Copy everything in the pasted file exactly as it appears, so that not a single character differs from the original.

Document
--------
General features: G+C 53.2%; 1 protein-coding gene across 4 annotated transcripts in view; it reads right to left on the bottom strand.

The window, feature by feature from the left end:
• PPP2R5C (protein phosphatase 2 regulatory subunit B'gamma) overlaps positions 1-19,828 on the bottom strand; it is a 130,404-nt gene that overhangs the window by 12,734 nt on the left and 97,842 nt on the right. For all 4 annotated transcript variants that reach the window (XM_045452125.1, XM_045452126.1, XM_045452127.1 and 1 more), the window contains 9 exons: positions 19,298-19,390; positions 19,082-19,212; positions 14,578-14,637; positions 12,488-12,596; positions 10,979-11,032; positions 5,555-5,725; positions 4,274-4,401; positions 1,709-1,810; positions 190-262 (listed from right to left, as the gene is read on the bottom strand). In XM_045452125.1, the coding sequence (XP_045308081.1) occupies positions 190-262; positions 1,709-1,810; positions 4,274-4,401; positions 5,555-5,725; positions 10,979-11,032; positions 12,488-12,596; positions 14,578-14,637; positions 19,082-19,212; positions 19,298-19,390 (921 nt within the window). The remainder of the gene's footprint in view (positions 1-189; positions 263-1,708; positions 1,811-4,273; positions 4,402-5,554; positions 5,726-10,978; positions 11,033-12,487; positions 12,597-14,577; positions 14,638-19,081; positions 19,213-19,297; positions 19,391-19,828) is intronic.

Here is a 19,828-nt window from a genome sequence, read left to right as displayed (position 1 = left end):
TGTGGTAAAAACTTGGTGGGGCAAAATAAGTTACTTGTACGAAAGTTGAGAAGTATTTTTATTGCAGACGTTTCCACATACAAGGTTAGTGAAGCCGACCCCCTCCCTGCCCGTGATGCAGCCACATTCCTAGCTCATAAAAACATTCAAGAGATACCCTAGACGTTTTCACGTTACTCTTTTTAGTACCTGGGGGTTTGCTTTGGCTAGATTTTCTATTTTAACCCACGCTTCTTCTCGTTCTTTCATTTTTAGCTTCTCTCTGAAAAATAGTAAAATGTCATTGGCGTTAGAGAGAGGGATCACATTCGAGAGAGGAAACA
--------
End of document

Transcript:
General features: G+C 53.2%; 1 protein-coding gene across 4 annotated transcripts in view; it reads right to left on the bottom strand.

The window, feature by feature from the left end:
• PPP2R5C (protein phosphatase 2 regulatory subunit B'gamma) overlaps positions 1-19,828 on the bottom strand; it is a 130,404-nt gene that overhangs the window by 12,734 nt on the left and 97,842 nt on the right. For all 4 annotated transcript variants that reach the window (XM_045452125.1, XM_045452126.1, XM_045452127.1 and 1 more), the window contains 9 exons: positions 19,298-19,390; positions 19,082-19,212; positions 14,578-14,637; positions 12,488-12,596; positions 10,979-11,032; positions 5,555-5,725; positions 4,274-4,401; positions 1,709-1,810; positions 190-262 (listed from right to left, as the gene is read on the bottom strand). In XM_045452125.1, the coding sequence (XP_045308081.1) occupies positions 190-262; positions 1,709-1,810; positions 4,274-4,401; positions 5,555-5,725; positions 10,979-11,032; positions 12,488-12,596; positions 14,578-14,637; positions 19,082-19,212; positions 19,298-19,390 (921 nt within the window). The remainder of the gene's footprint in view (positions 1-189; positions 263-1,708; positions 1,811-4,273; positions 4,402-5,554; positions 5,726-10,978; positions 11,033-12,487; positions 12,597-14,577; positions 14,638-19,081; positions 19,213-19,297; positions 19,391-19,828) is intronic.

Here is a 19,828-nt window from a genome sequence, read left to right as displayed (position 1 = left end):
TGTGGTAAAAACTTGGTGGGGCAAAATAAGTTACTTGTACGAAAGTTGAGAAGTATTTTTATTGCAGACGTTTCCACATACAAGGTTAGTGAAGCCGACCCCCTCCCTGCCCGTGATGCAGCCACATTCCTAGCTCATAAAAACATTCAAGAGATACCCTAGACGTTTTCACGTTACTCTTTTTAGTACCTGGGGGTTTGCTTTGGCTAGATTTTCTATTTTAACCCACGCTTCTTCTCGTTCTTTCATTTTTAGCTTCTCTCTGAAAAATAGTAAAATGTCATTGGCGTTAGAGAGAGGGATCACATTCGAGAGAGGAAACA